I thought it interesting that the article missed talking about one key element that is a huge part of 4×4’s. Being a 4×4 mechanic. During the few years I worked at a 4×4 shop I met many people who invited me along on trips, I had first hand knowledge of most every part 4×4 related and in many cases I got to either drive or ride along in many of the 4×4’s I worked on. I’d say it’s the BEST way to be immersed in the offroad world.
Second to that the best thing is to find work that allows for copious amounts of time off AND pays well enough to support the 4×4 addiction. There are many examples out there, but the most obvious to me is working as a sailor. I have a six week on and six week off schedule, not bad right? Most sailors work something similar, 28 days on and 28 days off up to 3 months on and 3 months off. This allows for lots of wheeling and camping time. It’s something to think about, anyways.
Over the last few years I have steadily gotten used to taking pictures with different lenses, cameras and other equipment. One thing I didn’t realize until recently is just how much a filter can change a photograph. I brought my fuji along with two lenses and I haven’t had a chance to pick up any filters yet, but now I wish I had put more effort into it!
My skies are blown out and there are several times a week I go to grab an ND or CPL, only to find it’s not there! Blue ice? Not nearly as brilliant without the CPL. Blue skies over white glaciers? Where’s my 8 stop ND again?!
I won’t go out with filters again, that was so silly of me.
It’s been a while since I talked about cameras, and I’m pretty sure I haven’t really talked about what I’m even using now!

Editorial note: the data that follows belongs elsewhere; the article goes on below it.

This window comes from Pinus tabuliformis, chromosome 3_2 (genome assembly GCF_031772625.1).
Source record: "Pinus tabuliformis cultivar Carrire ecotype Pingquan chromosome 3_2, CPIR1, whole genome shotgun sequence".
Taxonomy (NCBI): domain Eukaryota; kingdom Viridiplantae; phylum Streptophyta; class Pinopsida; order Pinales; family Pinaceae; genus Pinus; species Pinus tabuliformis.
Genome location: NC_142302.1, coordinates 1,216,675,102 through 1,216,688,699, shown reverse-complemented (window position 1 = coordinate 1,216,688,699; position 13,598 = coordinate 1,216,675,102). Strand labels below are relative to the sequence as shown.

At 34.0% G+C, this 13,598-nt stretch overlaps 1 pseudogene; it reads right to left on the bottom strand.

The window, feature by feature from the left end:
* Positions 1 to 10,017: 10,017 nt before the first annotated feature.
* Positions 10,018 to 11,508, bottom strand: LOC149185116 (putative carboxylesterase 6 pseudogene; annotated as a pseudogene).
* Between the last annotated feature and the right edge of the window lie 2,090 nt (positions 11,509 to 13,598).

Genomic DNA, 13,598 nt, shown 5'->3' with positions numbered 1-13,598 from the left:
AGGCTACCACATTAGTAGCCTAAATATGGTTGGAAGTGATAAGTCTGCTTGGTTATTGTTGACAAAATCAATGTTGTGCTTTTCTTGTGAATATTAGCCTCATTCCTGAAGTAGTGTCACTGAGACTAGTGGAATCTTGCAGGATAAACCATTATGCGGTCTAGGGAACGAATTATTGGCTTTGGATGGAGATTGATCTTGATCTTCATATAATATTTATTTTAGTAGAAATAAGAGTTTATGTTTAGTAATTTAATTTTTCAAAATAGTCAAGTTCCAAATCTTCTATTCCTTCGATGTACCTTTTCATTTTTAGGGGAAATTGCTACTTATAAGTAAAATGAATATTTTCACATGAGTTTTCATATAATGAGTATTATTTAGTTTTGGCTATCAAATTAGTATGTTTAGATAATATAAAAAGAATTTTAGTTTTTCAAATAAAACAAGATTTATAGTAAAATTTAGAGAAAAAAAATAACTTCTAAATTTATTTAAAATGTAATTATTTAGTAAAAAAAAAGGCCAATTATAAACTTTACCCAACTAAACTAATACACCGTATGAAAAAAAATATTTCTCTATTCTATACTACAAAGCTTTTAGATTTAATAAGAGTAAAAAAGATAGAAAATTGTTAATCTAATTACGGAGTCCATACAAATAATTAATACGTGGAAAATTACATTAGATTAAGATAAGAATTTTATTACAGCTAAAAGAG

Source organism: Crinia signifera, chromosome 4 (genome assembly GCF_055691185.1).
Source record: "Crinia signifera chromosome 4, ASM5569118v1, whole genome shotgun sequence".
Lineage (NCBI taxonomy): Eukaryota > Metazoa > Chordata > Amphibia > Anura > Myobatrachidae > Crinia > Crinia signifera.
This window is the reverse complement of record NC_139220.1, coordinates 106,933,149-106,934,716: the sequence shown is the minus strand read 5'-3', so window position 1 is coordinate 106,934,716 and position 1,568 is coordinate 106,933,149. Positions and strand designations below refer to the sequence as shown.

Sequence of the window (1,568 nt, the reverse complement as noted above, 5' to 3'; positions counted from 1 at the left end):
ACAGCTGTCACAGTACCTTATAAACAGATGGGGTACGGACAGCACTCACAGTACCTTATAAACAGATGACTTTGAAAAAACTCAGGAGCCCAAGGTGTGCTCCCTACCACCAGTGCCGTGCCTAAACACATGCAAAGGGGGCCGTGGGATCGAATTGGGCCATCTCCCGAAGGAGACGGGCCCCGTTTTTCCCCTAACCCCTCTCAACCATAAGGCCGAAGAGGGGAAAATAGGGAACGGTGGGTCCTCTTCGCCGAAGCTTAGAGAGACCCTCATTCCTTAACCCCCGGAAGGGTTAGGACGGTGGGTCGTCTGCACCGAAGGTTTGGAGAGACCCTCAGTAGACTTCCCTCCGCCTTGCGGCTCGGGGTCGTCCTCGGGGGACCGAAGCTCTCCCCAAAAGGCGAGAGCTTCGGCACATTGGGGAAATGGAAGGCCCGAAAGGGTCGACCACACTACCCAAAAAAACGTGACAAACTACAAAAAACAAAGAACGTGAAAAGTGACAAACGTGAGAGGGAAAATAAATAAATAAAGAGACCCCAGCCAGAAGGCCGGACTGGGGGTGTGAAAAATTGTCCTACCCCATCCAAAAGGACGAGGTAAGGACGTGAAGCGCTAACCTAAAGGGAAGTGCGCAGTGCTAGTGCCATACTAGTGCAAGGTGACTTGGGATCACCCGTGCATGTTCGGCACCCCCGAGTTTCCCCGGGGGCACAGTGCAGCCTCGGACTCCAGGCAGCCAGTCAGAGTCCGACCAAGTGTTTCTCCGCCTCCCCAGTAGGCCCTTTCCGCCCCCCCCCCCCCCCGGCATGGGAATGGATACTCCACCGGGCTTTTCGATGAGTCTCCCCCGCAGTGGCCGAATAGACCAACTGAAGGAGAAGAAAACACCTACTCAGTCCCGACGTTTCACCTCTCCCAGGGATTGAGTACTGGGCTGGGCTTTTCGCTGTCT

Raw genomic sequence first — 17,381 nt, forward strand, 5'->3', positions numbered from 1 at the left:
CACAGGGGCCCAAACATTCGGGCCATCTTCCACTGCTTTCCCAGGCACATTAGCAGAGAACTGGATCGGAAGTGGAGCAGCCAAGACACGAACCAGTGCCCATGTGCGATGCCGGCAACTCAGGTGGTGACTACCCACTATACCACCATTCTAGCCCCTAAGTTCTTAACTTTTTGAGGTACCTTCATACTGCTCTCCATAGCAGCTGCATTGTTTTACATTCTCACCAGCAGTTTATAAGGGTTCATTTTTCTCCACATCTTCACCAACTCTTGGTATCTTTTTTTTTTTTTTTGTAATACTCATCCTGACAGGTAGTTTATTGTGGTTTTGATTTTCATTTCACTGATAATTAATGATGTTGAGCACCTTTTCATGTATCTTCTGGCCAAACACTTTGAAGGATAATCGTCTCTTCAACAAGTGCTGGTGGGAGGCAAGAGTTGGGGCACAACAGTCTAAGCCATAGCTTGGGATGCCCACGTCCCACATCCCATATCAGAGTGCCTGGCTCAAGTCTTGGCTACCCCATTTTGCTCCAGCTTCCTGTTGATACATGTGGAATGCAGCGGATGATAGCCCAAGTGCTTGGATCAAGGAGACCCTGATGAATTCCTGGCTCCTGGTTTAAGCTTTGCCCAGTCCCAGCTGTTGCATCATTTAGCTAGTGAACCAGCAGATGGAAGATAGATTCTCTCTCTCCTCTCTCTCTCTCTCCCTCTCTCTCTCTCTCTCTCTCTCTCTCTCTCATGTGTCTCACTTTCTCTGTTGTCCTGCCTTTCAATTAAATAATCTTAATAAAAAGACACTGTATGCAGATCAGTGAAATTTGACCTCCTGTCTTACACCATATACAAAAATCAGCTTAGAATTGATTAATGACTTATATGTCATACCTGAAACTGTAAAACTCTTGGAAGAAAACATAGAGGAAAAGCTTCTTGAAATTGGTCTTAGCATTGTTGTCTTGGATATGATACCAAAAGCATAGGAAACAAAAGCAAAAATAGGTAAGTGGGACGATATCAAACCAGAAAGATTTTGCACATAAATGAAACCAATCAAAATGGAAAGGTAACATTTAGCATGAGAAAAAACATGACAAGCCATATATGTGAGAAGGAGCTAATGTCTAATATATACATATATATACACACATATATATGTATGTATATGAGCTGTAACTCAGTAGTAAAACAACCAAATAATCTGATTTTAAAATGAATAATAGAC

After my Canon started acting up on me, I decided to make a switch to the Fuji x-e1. Canon makes great cameras, but it was pretty obvious to me that size and some other things were becoming more important to me. My plan is to keep my Canon lenses and maybe someday buy a full frame 5d or something similar, but for now it just wasn’t in the budget.
The advantages of the Fuji are pretty awesome, too. The thing is just the right size, not so large it’s a pain to carry, not so small it’s hard to hold steady. The sensor is incredible. I’m very impressed with the capabilities of this body, and it out performs my old 40d by miles.
Previous attempts at mirrorless cameras had given me quite a few “legacy lenses” or old film lenses to play with and since the Fuji has a viewfinder I can focus the thing much better than the Olympus I had previously. In fact, I’ve grown to really love the electronic view finder, even more than the SLR type.
Like I said before, currently I have only adapted 35mm film camera lenses, my current favorites being a Minolta 28mm f/2.8 and a Carenar 50mm f/1.8. Both have produced great results and with the Fuji’s ability to assist with focusing on manual focus lenses I have been very happy with this kit. At some point I’ll start to by Fuji lenses, but for now, I’m ok using the old guys. The first fuji lens on my list is the 10-24 due out in march. Wide angle legacy lenses aren’t so easy to come by, and if I’m going to pay a bunch I would rather buy new.
I’m fairly sure that cameras will all be mirrorless in the coming years, and that’s fine by me. As the technology gets better and better more folks will convert, and sooner or later the DSLR as we know it will be history. All for the better.